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Blocking only one part of Marcedes Lewis' arsenal

Encounter with Aaron Rodgers and Jimmy Graham sold veteran tight end on Green Bay


GREEN BAY - "Slim" could block. Fred Taylor figured that out the first time the Pro Bowl running back ran behind Marcedes Lewis during a training-camp practice back in 2006.

Blocking for the Jacksonville Jaguars' franchise player was serious business. The running game was the backbone of the offense, and if a tight end wasn't willing and able to block, the Jaguars would find someone who was.

A first-round pick out of UCLA, Lewis earned the nickname "Slim" from Taylor because he was a bit gangly during his rookie season, but he proved up to the task blocking for the veteran running back in his first Oklahoma drill.

Afterward, Taylor had a message for the rookie tight end.

"He said, 'You keep blocking like that, you're going to be around for a very long time,'" recalled Lewis on Thursday. "I never looked back after that. I take pride in it, and there's a premium for guys that can cancel out your best D-end or best linebacker."

Twelve years later, Lewis is still around. Now 34, the 6-foot-6, 267-pound tight end is a veteran of 170 regular-season games and considers himself one of the last tried-and-true tight ends who can block and catch with equal dexterity.

There is one significant change Lewis is bracing for in Year 13. For the first time in his career, the former Pro Bowler is hanging his jersey in a new locker after signing with the Packers last Friday following a 12-year stint with the Jaguars.

Lewis didn't intend on putting pen to paper when he first arrived in Green Bay for a visit, but encounters with quarterback Aaron Rodgers and tight end Jimmy Graham made the Packers an easy sell.

After meeting with General Manager Brian Gutekunst, Lewis was told the Packers wished to sign him before he left for his 5:30 p.m. flight home. The team got on the phone with Lewis' agent and the veteran signed his contract around 5.

"The Packers were pretty persistent," said Lewis, who weighed his options for two months after receiving his release from Jacksonville in March. "When I came down here, I didn't expect to sign anything. I was just coming down here to get a feel. Once I saw Aaron and Jimmy, it was a no-brainer after that."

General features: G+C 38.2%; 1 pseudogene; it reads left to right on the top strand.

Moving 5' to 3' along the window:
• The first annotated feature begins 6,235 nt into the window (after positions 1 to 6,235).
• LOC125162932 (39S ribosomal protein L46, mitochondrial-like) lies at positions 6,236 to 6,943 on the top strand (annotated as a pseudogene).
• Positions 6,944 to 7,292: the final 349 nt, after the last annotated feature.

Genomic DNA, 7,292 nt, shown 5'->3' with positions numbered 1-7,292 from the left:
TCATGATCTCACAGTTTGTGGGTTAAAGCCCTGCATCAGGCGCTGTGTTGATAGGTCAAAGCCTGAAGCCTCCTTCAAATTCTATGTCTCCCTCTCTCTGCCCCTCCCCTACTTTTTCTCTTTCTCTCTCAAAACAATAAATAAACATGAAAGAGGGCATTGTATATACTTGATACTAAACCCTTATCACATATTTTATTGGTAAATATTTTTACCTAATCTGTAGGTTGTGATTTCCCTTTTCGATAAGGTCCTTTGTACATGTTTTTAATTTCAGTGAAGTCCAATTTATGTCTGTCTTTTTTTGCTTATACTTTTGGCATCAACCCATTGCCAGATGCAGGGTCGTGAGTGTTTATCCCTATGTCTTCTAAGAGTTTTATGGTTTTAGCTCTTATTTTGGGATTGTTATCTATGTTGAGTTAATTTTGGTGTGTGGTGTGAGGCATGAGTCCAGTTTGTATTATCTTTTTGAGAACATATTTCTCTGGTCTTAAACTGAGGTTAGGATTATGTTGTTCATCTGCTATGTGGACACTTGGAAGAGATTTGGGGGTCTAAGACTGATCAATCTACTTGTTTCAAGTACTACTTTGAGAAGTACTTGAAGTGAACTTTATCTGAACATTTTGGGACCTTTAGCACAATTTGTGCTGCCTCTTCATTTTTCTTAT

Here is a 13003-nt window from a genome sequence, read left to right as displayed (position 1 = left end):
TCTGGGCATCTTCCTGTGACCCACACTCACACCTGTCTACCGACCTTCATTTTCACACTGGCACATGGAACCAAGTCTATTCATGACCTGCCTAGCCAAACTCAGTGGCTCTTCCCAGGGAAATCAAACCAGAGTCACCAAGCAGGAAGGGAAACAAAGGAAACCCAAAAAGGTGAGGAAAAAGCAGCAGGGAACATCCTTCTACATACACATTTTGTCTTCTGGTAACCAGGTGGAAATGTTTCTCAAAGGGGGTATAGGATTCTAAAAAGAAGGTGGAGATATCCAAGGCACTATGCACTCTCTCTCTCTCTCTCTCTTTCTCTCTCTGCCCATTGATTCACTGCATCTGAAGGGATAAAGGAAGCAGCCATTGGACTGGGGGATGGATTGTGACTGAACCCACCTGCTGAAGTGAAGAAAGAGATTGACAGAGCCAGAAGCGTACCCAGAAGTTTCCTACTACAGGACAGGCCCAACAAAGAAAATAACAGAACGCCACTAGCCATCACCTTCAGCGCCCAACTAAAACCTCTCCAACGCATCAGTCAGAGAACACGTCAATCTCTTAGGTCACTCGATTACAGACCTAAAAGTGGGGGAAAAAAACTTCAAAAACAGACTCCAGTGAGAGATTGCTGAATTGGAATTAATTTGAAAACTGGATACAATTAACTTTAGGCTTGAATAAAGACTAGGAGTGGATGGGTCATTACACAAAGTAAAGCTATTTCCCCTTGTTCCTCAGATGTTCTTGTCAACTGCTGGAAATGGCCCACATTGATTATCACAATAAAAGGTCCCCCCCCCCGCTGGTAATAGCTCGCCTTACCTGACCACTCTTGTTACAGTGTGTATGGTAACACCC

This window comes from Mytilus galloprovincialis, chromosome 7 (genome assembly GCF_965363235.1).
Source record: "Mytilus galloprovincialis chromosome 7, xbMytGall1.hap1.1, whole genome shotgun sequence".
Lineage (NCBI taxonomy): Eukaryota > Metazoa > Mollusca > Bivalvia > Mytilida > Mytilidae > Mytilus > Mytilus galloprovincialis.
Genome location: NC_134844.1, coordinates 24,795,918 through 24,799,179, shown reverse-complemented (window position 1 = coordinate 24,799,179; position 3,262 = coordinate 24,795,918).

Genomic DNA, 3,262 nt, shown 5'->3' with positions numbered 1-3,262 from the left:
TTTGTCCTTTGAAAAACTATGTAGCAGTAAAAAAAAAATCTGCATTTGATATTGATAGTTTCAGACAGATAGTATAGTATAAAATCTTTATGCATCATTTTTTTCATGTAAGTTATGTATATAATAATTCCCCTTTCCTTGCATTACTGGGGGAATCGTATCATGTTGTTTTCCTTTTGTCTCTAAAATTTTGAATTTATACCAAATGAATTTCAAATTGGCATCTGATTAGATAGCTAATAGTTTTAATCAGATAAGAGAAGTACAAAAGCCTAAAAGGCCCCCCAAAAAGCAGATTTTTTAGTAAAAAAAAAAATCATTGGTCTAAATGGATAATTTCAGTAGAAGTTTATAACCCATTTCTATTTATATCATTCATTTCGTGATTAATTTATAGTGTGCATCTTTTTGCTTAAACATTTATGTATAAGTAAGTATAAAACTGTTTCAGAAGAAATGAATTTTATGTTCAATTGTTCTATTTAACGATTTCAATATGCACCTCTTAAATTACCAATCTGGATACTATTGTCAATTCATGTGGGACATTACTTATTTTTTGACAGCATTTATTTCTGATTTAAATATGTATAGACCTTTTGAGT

Lewis has started 157 of his 170 career games, including all 16 regular-season contests during a 2017 season in which when he played nearly 80 percent of Jacksonville's offensive snaps.

At the same time, the 13th-year veteran doesn't mind sharing the spotlight with Graham and returning veteran Lance Kendricks. Lewis is excited about the possibilities and the potential mismatches the Packers could exploit with their complementary skill sets.

He isn't alone.

"(He's) been a prime-time player in this league," said Head Coach Mike McCarthy of Lewis' addition. "Was excited that he was available. I think it's a great fit for us and I look back over the years, and I don't think we've had this much experience at the tight end position in my time here."

While Lewis fully embraces the blocking responsibilities of his position - McCarthy said he can "block any defensive end in the league" - he still can make defenses pay if they sleep on him.

Baltimore made that mistake last year in London and Lewis torched the Ravens for four catches for 62 yards and three touchdowns in a 44-7 Jacksonville victory at Wembley Stadium.

If defenses zone-in on Graham, Lewis looks forward to feasting on overzealousness.

"I like the compliment, but at the same time I pride myself on being a really good all-around tight end, whatever it is that I'm called upon to do," said Lewis when asked about the label of being a blocking tight end.

"Obviously, I'm a really good blocker but don't get it mistaken. I didn't come here to be a tackle. Learn the offense, accelerate this whole deal and be on the other side of Jimmy doing some good things. It's gonna be trouble out there."

Take a look at photos of players practicing during Week 2 of OTAs.

Lewis pays close attention to tight ends around the league and saw what happened when Jared Cook signed with the Packers in 2016 and the impact he made during Green Bay's run to the NFC Championship Game. He now hopes both he and Graham can provide a similar jolt for the Packers and Rodgers, whom he played against during their days in what is now the Pac-12 Conference.

"I played against him when he was at Cal and I was at UCLA," Lewis said. "I was like, 'Man, I wish he would've come to UCLA.' Whenever we would play them, it's just like when you're playing against a Tom Brady or you're playing against one of the greats, you're watching them in admiration on the sideline.

"I never thought it would be like this, (but I'm) definitely excited to be here and looking forward to the future."

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